Rest Easy, Sgt. Maj. James P. McMahon
Categories: Harder to Kill, History, Military, News
If you are not familiar with the name above, perhaps three words will assist your memory- “Black Hawk Down.” Sgt. Maj. James P. McMahon was a member of the team that was portrayed in that iconic movie. The movie, as we all know, was based on real life events and McMahon played a part in those events.
McMahon joined the Army in 1975 and quickly went on to become an Army Ranger in the 75th Ranger Regiment. At some point in his career, he was also part of Delta Force. All of the sources referenced do not identify which he was, specifically, at the time of the events he is most notable for.
In the stories told by other survivors of that day (which were also turned into the movie), McMahon is known for more than just surviving the helicopter crash. He rescued several team members and survived over 15 hours of intense fighting until reinforcements arrived. The original mission- to locate and capture several militia leaders in a ‘get in and get out’ manner.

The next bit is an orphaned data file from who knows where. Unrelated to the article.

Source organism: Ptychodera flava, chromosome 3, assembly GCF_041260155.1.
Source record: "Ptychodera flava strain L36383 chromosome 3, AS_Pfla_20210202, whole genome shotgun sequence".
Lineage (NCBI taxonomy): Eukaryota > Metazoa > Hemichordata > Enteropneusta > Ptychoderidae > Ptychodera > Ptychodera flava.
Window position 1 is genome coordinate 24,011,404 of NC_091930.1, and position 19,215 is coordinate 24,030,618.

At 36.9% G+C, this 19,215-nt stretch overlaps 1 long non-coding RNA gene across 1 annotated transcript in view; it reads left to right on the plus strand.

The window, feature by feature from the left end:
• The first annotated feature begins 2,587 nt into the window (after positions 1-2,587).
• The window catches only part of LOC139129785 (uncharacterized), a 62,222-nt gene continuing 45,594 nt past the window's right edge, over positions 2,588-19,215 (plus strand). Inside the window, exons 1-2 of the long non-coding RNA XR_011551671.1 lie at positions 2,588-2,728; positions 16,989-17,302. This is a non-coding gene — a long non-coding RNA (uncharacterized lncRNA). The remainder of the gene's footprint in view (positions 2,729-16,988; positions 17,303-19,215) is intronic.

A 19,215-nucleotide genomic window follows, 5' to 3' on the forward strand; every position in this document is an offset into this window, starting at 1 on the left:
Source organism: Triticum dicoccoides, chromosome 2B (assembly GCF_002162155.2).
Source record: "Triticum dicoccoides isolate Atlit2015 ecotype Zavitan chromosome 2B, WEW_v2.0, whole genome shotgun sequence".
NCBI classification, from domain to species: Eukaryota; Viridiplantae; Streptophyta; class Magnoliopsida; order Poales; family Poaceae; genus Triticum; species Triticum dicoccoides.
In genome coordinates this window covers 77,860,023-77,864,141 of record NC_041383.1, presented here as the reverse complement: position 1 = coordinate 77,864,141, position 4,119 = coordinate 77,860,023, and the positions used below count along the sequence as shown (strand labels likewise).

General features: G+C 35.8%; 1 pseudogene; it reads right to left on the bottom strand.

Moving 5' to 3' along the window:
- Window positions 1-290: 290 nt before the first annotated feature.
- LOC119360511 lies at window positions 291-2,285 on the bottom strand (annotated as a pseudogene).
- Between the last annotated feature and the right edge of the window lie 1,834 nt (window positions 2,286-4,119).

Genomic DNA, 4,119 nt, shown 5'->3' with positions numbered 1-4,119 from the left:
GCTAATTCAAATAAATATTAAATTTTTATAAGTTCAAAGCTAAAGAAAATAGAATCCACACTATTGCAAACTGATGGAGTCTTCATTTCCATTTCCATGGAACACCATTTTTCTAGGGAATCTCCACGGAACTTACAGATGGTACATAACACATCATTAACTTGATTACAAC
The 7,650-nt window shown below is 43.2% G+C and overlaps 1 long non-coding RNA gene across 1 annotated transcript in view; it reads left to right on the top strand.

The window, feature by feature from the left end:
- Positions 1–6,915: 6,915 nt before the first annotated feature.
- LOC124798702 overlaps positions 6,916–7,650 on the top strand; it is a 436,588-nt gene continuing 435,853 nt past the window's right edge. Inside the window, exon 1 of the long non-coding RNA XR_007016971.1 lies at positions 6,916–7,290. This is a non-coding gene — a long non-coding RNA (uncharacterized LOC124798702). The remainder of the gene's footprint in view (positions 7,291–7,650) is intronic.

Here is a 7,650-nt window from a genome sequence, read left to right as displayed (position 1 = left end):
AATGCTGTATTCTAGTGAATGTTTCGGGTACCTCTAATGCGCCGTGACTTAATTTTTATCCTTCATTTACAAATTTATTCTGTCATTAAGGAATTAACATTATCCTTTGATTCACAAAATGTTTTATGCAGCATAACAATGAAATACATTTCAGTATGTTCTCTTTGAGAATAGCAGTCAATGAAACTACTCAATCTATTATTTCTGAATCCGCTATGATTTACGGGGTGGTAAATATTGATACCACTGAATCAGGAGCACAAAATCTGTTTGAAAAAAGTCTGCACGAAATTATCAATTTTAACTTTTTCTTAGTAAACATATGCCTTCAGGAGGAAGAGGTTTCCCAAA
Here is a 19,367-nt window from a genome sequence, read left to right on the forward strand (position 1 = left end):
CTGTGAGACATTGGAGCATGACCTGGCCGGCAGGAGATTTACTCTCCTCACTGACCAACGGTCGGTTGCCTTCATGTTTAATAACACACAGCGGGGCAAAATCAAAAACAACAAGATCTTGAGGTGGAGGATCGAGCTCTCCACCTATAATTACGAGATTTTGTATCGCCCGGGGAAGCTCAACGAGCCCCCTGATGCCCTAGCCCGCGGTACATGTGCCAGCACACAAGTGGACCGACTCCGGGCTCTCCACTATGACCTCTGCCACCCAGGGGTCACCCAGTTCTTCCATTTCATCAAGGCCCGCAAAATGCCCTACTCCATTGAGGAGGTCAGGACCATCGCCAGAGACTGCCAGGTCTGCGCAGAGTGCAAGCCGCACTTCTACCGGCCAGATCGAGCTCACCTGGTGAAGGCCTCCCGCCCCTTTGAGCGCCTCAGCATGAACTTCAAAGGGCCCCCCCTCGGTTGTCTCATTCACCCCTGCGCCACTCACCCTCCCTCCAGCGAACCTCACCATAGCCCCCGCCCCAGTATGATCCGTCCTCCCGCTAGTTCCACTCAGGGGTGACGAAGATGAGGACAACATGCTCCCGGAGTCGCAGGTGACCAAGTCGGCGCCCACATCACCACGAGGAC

Unfortunately for McMahon and several others, the intel they received was incredibly wrong and it quickly turned into more of an ambush scenario. Still, McMahon and some of his team were able to hold out. He would receive a Purple Heart and a Silver Star for his actions during this battle in 1993.
McMahon continued his military career for another 9 years, until 2002. He completed 27 years of service total, and retired as a Sergeant Major. After his retirement, he became a government contractor and continued to support military operations. An excerpt from his obituary states:
“He worked on security details in Iraq in 2003, helped provide humanitarian aid in Pakistan after the 2005 earthquake, and provided both security and humanitarian aid in Louisiana and Mississippi after Hurricane Katrina. As a certified Information Technology specialist, Jim provided cybersecurity assistance to companies and the U.S. Government. Since 2013, he served as a Special Operations Instructor at Ft. Bragg.”
He passed away November 5 at the age of 64, no cause was identified. McMahon will be revered for more than just the Battle of Mogadishu, but for his entire service to our nation.
You can read his full obituary, here. Rest Easy, Sgt. Maj. McMahon.
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